A new study confirms dabbing trumps flower

A stylish dab rig found at a local shop. - YOUNG KWAK PHOTO
Young Kwak photo
A stylish dab rig found at a local shop.

If you're someone trying to get as high as efficiently possible, or maybe a cannabis enthusiast with a rather high tolerance, it's time to put down the flower and pick up the dab rig.

The argument that dab rigs are the most efficient way of using cannabis appears to be settled, as a recent 2019 study by Forensic Science International (FSI) in Switzerland found that a staggering 75 percent of THC makes its way into the system of someone wielding a dab rig. In polar opposition, traditional inhalation methods result in 75 percent of THC in bud to be lost when sparked up.

The percentage of cannabinoids that make it into the body after initial usage is called a "recovery rate" to show how quickly the body metabolizes THC. A previous study in 2015 found that smoking recovery rates tend to be somewhere between 27.5 percent and 46.3 percent, considerably less than FSI's 75 percent.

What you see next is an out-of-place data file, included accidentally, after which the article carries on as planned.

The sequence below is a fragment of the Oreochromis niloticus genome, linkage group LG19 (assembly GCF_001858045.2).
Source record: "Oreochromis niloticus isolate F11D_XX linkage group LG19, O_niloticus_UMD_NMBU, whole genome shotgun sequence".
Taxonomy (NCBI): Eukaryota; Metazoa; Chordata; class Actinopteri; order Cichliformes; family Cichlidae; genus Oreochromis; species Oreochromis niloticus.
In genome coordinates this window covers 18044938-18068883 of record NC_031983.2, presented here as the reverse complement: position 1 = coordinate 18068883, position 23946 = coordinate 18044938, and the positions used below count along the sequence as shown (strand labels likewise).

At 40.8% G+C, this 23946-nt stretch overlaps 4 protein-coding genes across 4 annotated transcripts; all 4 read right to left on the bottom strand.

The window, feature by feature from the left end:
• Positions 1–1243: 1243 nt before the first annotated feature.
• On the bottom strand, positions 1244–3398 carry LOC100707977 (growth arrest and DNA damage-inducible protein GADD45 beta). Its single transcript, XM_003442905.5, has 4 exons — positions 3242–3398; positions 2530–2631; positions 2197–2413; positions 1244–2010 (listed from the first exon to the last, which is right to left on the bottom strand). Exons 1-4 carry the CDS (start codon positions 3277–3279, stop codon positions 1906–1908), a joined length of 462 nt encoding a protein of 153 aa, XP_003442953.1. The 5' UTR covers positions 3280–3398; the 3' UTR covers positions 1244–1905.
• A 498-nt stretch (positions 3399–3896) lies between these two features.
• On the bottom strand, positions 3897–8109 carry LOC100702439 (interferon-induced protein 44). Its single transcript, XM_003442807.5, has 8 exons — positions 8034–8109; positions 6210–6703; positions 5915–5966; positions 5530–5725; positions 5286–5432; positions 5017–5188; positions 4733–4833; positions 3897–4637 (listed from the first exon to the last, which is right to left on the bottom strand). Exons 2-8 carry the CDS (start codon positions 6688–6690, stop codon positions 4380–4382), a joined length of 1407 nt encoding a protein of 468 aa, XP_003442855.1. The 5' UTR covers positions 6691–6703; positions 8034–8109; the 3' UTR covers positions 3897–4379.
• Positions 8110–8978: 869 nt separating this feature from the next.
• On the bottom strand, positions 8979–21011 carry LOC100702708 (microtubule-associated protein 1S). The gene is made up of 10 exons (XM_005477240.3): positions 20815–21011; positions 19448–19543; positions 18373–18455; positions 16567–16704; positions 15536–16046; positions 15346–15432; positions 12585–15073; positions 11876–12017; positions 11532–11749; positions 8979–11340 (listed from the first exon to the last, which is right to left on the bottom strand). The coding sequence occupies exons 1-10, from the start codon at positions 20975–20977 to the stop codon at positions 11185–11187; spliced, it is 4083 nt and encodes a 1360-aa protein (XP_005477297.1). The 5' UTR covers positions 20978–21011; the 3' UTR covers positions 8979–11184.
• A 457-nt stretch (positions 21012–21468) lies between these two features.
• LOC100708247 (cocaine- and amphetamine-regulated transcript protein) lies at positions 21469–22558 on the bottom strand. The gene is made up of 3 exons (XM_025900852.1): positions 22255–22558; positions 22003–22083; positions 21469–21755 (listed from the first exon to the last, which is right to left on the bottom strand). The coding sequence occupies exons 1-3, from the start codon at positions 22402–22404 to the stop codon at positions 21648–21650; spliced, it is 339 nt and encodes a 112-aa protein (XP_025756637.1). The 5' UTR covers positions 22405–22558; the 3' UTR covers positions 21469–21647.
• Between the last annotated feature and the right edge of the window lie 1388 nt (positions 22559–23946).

The amount of THC taken in by smoking a rolled joint in two minutes is akin to a five-second rip off of a dab. So impatient stoners be advised. Also, the potency of flour diminishes much faster than that of wax.

Vaporizers meanwhile tend to float around the mid-to-high 50s in recovery rate. The crux of recovery rates appears to come down to the temperature levels users have when getting high. Another interesting discovery from the newest study suggests that smoking THCA, the "acid" version of THC, is more likely to increase the recovery rate levels as heating THCA turns the compound into THC, while heating THC turns that compound into CBN.

More studies need to take place to confidently explain why oil rigs at a moderate temperature are more efficient to combustion-type dab rigs, but it seems to put to bed whether or not it's worth toking on a metallic cylinder rather than the old-fashioned routes. Of course, many people aren't aiming to get as high as possible. ♦

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